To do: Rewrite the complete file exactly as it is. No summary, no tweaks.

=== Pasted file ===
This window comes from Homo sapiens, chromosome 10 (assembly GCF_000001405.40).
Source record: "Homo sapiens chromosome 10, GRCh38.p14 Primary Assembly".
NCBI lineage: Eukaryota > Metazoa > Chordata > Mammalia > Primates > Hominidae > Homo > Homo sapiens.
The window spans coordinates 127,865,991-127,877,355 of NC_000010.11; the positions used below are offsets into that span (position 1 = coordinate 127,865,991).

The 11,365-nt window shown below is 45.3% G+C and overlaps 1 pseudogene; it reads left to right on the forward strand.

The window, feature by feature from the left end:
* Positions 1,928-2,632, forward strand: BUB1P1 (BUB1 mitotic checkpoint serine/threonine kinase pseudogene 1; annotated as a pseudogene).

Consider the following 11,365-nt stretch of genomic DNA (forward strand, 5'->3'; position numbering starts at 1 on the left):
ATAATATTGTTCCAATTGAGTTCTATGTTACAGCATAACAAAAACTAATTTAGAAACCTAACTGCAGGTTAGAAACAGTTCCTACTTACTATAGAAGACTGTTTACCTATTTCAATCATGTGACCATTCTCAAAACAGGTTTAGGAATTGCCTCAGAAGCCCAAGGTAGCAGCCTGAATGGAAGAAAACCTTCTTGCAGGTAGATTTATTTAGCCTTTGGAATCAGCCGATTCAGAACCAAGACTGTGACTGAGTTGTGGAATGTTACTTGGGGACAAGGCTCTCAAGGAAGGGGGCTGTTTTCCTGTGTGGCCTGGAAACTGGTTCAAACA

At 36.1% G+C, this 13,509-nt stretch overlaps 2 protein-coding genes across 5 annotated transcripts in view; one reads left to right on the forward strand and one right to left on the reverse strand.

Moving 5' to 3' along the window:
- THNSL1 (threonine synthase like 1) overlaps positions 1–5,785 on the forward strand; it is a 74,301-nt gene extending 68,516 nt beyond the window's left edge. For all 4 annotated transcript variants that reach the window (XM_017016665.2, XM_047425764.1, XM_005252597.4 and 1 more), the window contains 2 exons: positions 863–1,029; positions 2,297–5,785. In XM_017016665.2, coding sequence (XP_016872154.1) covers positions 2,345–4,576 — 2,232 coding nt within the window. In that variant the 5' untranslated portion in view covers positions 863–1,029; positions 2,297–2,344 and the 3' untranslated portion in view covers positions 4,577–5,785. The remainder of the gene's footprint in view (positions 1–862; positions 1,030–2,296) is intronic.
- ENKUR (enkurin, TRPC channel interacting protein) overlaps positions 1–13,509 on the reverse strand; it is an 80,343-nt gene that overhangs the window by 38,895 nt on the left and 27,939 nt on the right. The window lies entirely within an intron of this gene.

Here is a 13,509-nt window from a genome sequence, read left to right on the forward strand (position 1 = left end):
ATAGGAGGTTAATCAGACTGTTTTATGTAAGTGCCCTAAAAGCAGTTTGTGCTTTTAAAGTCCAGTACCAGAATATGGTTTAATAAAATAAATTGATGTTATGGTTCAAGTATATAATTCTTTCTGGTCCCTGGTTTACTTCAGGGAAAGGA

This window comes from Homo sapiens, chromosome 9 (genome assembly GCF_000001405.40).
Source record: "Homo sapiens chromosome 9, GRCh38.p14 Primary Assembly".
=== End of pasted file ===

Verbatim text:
This window comes from Homo sapiens, chromosome 10 (assembly GCF_000001405.40).
Source record: "Homo sapiens chromosome 10, GRCh38.p14 Primary Assembly".
NCBI lineage: Eukaryota > Metazoa > Chordata > Mammalia > Primates > Hominidae > Homo > Homo sapiens.
The window spans coordinates 127,865,991-127,877,355 of NC_000010.11; the positions used below are offsets into that span (position 1 = coordinate 127,865,991).

The 11,365-nt window shown below is 45.3% G+C and overlaps 1 pseudogene; it reads left to right on the forward strand.

The window, feature by feature from the left end:
* Positions 1,928-2,632, forward strand: BUB1P1 (BUB1 mitotic checkpoint serine/threonine kinase pseudogene 1; annotated as a pseudogene).

Consider the following 11,365-nt stretch of genomic DNA (forward strand, 5'->3'; position numbering starts at 1 on the left):
ATAATATTGTTCCAATTGAGTTCTATGTTACAGCATAACAAAAACTAATTTAGAAACCTAACTGCAGGTTAGAAACAGTTCCTACTTACTATAGAAGACTGTTTACCTATTTCAATCATGTGACCATTCTCAAAACAGGTTTAGGAATTGCCTCAGAAGCCCAAGGTAGCAGCCTGAATGGAAGAAAACCTTCTTGCAGGTAGATTTATTTAGCCTTTGGAATCAGCCGATTCAGAACCAAGACTGTGACTGAGTTGTGGAATGTTACTTGGGGACAAGGCTCTCAAGGAAGGGGGCTGTTTTCCTGTGTGGCCTGGAAACTGGTTCAAACA

At 36.1% G+C, this 13,509-nt stretch overlaps 2 protein-coding genes across 5 annotated transcripts in view; one reads left to right on the forward strand and one right to left on the reverse strand.

Moving 5' to 3' along the window:
- THNSL1 (threonine synthase like 1) overlaps positions 1–5,785 on the forward strand; it is a 74,301-nt gene extending 68,516 nt beyond the window's left edge. For all 4 annotated transcript variants that reach the window (XM_017016665.2, XM_047425764.1, XM_005252597.4 and 1 more), the window contains 2 exons: positions 863–1,029; positions 2,297–5,785. In XM_017016665.2, coding sequence (XP_016872154.1) covers positions 2,345–4,576 — 2,232 coding nt within the window. In that variant the 5' untranslated portion in view covers positions 863–1,029; positions 2,297–2,344 and the 3' untranslated portion in view covers positions 4,577–5,785. The remainder of the gene's footprint in view (positions 1–862; positions 1,030–2,296) is intronic.
- ENKUR (enkurin, TRPC channel interacting protein) overlaps positions 1–13,509 on the reverse strand; it is an 80,343-nt gene that overhangs the window by 38,895 nt on the left and 27,939 nt on the right. The window lies entirely within an intron of this gene.

Here is a 13,509-nt window from a genome sequence, read left to right on the forward strand (position 1 = left end):
ATAGGAGGTTAATCAGACTGTTTTATGTAAGTGCCCTAAAAGCAGTTTGTGCTTTTAAAGTCCAGTACCAGAATATGGTTTAATAAAATAAATTGATGTTATGGTTCAAGTATATAATTCTTTCTGGTCCCTGGTTTACTTCAGGGAAAGGA

This window comes from Homo sapiens, chromosome 9 (genome assembly GCF_000001405.40).
Source record: "Homo sapiens chromosome 9, GRCh38.p14 Primary Assembly".